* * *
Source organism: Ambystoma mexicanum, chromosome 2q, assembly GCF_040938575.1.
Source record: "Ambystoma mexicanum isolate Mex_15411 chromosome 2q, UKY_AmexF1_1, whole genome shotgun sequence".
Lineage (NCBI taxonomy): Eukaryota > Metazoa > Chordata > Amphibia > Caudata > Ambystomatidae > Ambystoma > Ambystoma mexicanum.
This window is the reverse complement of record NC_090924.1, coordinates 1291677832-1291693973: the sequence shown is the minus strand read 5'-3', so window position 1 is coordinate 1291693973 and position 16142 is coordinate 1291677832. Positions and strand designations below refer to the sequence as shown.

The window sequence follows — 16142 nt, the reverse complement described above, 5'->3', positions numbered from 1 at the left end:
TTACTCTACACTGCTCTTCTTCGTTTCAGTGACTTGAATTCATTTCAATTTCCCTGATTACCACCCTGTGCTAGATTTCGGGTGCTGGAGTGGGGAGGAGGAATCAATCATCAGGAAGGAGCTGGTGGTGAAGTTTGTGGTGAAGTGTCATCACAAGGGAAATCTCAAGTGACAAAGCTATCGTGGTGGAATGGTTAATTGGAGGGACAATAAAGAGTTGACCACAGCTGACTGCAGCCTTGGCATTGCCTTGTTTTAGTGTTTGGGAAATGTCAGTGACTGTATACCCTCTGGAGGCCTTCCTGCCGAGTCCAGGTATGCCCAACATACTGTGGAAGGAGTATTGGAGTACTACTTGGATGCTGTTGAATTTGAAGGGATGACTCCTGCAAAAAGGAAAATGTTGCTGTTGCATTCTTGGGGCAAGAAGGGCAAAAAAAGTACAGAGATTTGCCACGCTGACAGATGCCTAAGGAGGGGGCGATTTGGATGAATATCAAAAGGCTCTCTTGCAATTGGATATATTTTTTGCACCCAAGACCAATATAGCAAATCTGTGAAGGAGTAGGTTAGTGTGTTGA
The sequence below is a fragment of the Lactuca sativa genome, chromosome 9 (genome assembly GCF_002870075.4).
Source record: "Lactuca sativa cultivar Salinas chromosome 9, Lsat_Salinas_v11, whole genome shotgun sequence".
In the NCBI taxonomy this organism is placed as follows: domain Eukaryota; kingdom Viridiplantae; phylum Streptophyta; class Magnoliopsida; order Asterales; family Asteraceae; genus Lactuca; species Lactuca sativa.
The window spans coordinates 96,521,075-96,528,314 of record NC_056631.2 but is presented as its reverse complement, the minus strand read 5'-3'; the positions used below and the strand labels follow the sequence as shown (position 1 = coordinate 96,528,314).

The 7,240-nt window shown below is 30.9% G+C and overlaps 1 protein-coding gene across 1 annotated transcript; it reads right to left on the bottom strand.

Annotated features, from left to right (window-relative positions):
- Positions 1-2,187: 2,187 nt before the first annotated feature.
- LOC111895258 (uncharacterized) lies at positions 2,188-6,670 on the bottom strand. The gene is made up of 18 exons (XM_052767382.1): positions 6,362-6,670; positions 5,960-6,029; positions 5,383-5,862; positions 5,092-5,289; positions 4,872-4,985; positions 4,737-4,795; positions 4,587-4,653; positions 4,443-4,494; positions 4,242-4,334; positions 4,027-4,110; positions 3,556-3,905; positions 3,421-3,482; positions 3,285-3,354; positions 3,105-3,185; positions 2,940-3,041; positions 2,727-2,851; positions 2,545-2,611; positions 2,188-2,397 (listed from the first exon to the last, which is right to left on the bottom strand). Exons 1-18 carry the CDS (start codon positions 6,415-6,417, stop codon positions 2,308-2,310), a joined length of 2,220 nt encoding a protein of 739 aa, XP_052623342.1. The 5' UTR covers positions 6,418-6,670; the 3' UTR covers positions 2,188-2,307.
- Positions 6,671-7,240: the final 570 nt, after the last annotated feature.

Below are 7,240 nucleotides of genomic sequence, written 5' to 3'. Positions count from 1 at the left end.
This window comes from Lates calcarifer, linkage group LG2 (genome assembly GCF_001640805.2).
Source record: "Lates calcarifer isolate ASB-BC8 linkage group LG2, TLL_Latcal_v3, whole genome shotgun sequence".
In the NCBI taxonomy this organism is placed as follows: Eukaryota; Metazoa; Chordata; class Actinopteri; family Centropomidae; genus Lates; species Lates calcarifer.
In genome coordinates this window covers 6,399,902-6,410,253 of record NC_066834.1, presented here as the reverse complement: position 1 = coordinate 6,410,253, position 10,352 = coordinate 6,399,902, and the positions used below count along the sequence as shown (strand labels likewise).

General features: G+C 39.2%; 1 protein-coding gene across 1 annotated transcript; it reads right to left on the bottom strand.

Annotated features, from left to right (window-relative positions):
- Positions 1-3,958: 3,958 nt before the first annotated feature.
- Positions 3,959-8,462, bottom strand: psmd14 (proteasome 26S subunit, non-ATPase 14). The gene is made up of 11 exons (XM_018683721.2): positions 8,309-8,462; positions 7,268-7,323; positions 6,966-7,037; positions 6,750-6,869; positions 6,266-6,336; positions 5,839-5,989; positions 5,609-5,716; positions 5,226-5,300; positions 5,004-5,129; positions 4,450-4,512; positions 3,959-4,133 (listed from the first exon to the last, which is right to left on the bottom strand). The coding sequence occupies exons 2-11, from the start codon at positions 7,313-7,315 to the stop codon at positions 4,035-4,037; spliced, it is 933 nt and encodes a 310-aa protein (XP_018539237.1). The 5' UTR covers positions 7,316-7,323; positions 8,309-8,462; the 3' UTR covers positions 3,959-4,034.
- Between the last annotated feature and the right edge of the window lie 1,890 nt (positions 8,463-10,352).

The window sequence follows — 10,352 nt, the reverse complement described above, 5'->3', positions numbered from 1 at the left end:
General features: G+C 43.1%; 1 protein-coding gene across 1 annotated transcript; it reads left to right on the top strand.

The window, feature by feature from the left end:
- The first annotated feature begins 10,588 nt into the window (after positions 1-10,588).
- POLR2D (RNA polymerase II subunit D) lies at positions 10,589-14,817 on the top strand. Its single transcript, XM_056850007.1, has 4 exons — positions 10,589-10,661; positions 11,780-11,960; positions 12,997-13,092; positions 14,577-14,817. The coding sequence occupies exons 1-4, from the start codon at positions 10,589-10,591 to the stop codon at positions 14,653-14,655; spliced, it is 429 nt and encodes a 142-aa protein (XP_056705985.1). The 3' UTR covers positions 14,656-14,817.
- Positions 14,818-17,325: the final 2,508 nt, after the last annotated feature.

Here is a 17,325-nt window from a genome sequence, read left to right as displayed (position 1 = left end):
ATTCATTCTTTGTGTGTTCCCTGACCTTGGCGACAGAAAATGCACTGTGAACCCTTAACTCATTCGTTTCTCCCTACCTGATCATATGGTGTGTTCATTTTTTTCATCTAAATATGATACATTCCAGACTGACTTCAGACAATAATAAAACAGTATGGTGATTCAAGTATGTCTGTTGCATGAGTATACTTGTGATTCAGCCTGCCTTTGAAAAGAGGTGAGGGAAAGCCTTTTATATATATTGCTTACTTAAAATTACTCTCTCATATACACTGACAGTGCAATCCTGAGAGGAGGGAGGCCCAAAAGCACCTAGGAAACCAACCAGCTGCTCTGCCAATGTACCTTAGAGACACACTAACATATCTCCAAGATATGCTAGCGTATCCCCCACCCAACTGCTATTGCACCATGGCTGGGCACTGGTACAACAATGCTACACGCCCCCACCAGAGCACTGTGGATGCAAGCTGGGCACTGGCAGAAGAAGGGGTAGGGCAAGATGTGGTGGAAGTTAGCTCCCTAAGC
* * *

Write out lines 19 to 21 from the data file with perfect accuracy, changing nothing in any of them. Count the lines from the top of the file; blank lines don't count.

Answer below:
In the NCBI taxonomy this organism is placed as follows: Eukaryota; Metazoa; Chordata; class Actinopteri; family Centropomidae; genus Lates; species Lates calcarifer.
In genome coordinates this window covers 6,399,902-6,410,253 of record NC_066834.1, presented here as the reverse complement: position 1 = coordinate 6,410,253, position 10,352 = coordinate 6,399,902, and the positions used below count along the sequence as shown (strand labels likewise).

General features: G+C 39.2%; 1 protein-coding gene across 1 annotated transcript; it reads right to left on the bottom strand.